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The Biggest LA Dining Surprises in 2017, According to Local Food Writers

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What shocked the LA restaurant world in 2017?

Vespertine, Culver City
Anne Fishbein
Matthew Kang is the Lead Editor of Eater LA. He has covered dining, restaurants, food culture, and nightlife in Los Angeles since 2008. He's the host of K-Town, a YouTube series covering Korean food in America, and has been featured in Netflix's Street Food show.

Caroline Pardilla, Eater LA contributor, Caroline on Crack

So many! When Besha Rodell left for Australia, Lesley Suter stepped down from LA Magazine (on to bigger and better things at Eater!). And then LA Weekly fired its editors, effectively eliminating one of the best sources for food coverage in the city. Don’t know if this counts as a “dining surprise” but the news that made me go “OMFG” was the news of sexual assault charges against formerly well-respected barman Marcos Tello. WTF? That was an “open secret” in the cocktail community?

Jeff Miller, Founding editor, Thrillist LA

SGV-level Chinese food dropping mid-city. Northern Cafe and Tasty Noodle Co opening within a couple miles of each other is a total blessing for soup dumpling fans.

Pat Saperstein, Variety and Eating LA

That we would be considering the sexual harassment record of the owners before deciding where to eat.

Zach Brooks, Midtown Lunch LA

I only went to the Westwood Panda Express twice for an orange chicken burrito this entire year. Also, Vespertine unseating Providence on JGold's 101. But mostly the Panda Express thing.

Esther Tseng, Estar LA

Though it was probably the most inevitable direction as the now-regarded best food city in the U.S. (the only direction left being "up"), it was a big surprise that L.A. would have its turn at elevating the fine dining and tasting menu scene. We've now got this other worldly experience at Jordan Kahn's Vespertine. But we have also added Dialogue with Dave Beran the same year, and Wolfgang Puck increasing experimentation in the kitchen with The Rogue Experience not long before that. The successes of other fine dining mainstays that have made their imprint in L.A. in the last handful of years such as Maude and Orsa and Winston have continued the trajectory of institutions such as Melisse and Providence.

Garrett Snyder, Food Editor, Los Angeles Magazine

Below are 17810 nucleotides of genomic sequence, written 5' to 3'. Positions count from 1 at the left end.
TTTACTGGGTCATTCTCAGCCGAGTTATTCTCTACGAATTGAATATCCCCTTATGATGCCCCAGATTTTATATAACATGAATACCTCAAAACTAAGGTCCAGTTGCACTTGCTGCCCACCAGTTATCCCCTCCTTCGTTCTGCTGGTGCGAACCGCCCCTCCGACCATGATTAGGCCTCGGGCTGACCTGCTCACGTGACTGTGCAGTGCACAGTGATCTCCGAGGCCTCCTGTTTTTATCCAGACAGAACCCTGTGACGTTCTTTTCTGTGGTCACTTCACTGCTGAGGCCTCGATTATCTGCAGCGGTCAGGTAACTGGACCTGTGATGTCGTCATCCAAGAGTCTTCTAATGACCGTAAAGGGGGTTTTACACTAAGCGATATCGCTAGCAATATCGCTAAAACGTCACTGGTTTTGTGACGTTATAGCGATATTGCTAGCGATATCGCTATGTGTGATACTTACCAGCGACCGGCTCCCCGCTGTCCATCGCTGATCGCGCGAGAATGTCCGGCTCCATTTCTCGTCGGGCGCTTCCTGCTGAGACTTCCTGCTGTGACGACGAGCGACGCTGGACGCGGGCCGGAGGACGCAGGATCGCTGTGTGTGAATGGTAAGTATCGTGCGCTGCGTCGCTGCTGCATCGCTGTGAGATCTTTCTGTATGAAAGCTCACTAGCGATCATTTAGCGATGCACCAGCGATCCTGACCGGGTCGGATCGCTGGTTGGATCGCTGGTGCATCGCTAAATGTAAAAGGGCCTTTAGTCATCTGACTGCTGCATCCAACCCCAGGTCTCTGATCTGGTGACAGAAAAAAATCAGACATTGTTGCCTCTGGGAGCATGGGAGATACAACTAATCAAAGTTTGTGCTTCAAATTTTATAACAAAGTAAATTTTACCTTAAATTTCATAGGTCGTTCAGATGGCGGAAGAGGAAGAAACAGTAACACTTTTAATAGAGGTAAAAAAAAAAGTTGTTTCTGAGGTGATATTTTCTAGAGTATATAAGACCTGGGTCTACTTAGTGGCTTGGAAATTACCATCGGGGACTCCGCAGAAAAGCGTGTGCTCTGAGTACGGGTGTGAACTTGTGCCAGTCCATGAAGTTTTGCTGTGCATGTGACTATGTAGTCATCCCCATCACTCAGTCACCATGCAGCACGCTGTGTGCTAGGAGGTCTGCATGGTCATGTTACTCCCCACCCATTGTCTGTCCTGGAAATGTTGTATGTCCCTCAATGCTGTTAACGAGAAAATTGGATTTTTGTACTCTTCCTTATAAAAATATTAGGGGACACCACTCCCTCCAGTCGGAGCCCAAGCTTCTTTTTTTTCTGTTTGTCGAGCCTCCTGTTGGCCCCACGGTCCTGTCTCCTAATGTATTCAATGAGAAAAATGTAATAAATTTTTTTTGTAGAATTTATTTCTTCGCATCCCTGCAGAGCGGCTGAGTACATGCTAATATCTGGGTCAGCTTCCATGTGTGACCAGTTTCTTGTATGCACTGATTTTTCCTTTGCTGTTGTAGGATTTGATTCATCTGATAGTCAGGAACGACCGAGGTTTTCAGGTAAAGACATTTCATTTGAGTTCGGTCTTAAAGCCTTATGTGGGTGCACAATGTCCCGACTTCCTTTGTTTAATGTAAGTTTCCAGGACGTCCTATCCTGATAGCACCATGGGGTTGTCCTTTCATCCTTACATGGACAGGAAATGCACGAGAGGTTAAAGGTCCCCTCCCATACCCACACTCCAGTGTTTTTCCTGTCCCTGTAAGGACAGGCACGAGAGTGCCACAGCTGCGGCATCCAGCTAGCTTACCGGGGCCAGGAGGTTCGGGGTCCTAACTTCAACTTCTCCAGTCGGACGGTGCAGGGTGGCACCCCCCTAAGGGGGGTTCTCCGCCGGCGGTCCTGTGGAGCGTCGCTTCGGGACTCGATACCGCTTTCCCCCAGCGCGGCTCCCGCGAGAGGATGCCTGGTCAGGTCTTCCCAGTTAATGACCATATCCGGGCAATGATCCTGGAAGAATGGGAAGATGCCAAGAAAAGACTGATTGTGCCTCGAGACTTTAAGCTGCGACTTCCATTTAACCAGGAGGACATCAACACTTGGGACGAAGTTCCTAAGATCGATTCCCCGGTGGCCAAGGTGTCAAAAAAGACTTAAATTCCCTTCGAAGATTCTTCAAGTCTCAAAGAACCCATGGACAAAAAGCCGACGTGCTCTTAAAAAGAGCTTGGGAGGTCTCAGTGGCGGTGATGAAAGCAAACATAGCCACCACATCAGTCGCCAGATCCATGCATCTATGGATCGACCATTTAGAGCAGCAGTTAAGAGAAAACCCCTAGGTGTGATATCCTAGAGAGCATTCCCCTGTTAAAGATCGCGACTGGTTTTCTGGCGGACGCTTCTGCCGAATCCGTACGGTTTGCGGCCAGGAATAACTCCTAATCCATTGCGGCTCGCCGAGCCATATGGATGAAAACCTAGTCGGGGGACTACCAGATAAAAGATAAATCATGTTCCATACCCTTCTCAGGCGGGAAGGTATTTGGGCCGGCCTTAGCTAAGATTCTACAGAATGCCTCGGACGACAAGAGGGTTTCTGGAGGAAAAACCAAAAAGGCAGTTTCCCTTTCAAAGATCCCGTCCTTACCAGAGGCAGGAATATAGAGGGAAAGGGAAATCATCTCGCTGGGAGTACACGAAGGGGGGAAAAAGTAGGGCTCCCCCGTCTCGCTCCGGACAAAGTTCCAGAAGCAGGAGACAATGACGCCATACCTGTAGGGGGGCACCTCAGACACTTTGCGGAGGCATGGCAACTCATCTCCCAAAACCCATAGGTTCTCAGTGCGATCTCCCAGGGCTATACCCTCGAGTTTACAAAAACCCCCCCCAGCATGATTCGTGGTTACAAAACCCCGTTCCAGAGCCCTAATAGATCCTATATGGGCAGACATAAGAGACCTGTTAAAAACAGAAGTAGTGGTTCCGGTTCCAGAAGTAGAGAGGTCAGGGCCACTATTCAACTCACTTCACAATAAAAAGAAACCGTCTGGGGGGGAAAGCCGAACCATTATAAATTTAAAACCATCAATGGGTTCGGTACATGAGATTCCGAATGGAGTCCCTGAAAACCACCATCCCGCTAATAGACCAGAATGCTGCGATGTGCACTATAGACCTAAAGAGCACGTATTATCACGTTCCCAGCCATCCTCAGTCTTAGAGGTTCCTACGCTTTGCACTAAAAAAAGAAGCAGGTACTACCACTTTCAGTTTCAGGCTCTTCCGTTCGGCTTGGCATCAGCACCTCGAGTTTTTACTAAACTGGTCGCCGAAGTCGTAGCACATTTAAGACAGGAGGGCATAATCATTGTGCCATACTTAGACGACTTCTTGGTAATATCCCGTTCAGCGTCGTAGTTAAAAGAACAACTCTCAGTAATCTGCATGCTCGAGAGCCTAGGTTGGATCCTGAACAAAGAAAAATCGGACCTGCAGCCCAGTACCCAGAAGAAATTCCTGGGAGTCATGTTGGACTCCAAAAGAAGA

Vespertine, everything about it

Katherine Spiers, Host of Smart Mouth podcast

I wouldn't have guessed that all of sudden we'd have a bunch of truly good Italian restaurants.

Hadley Tomicki, UrbanDaddy

Probably the full bottles of amyl nitrate awaiting us at a certain recurring, peripatetic dinner party. They paired beautifully with the oysters. Being locked in a closet at the Willows also caught me off guard a bit.

Joshua Lurie, FoodGPS, Eater LA contributor

Chefs and restaurateurs are now being held accountable for their egregious sexual harassment. Most diners (and food writers) didn't know the extent of the emotional and physical damage these men have inflicted, but now that victims and publications are shining spotlights on these offenses, it's clear that this reckoning has been in the works for far too long. Now that chefs are being forced to step away from their restaurants for abusing their power, it's hard to imagine the revelations stopping anytime soon. Hopefully this movement drums out more perpetrators and leads to less toxic work environments where employees no longer need to be fearful.

Nicole Iizuka, Writer, Brit + Co.; Filmmaker, Tastemade

I say this with absolute JOY but the growth of immersive and experimental dining experiences rocking LA right now! From (and no I haven't been... yet) Vespertine's contentious spot on J Gold's 101, to Justin Fix's dangerously intriguing dinner party at The Willows, Infinite Dinner Society's "Midnight Snacks," and Intro Art Gallery & Chef's Table — it feels like the city is ready to embrace the unusual and push itself past the comfort zone of the familiar. It's exciting and I can't wait to see what 2018 brings to the scene.

Andy Wang, Contributor, Food + Wine

How the 818 is getting almost every kind of restaurant but still doesn’t have a great modern Italian restaurant.

Gary Baum, Senior writer, The Hollywood Reporter

The decimation of LA Weekly’s dining coverage.

Euno Lee, Eater LA contributor

I'll indulge the industry: Whatever the hell happened to the LA Weekly. This was formerly the home of J-Gold. B-Rod. Now it's... well I don't really know. Also: Huge shout-out to the Ricardo Zarate comeback. This city needs his food.

Farley Elliott, Senior Editor, Eater LA

Uovo. Pasta that isn't made here, cooked in less than a flash, and ordered while sitting on uncomfortable stools — but it's great, busy, and a forward-thinking model for future success.

Crystal Coser, Eater LA Associate Editor

The tragedy of Besha Rodell leaving Los Angeles, and the subsequent implosion of LA Weekly. LA needs more critics!

Matthew Kang, Editor, Eater LA

The changes/upheavals in LA food media, from LA Magazine (which seems to have returned to form, especially in print) to LA Weekly (oof) to LAist (RIP). Vespertine’s ridiculous and absolute ambition, answered by waves of positive critical responses. The effect of Instagram on LA’s dining culture: basically don’t make food unless it photographs well. Can we make #uglydelicious the food hashtag of 2018?


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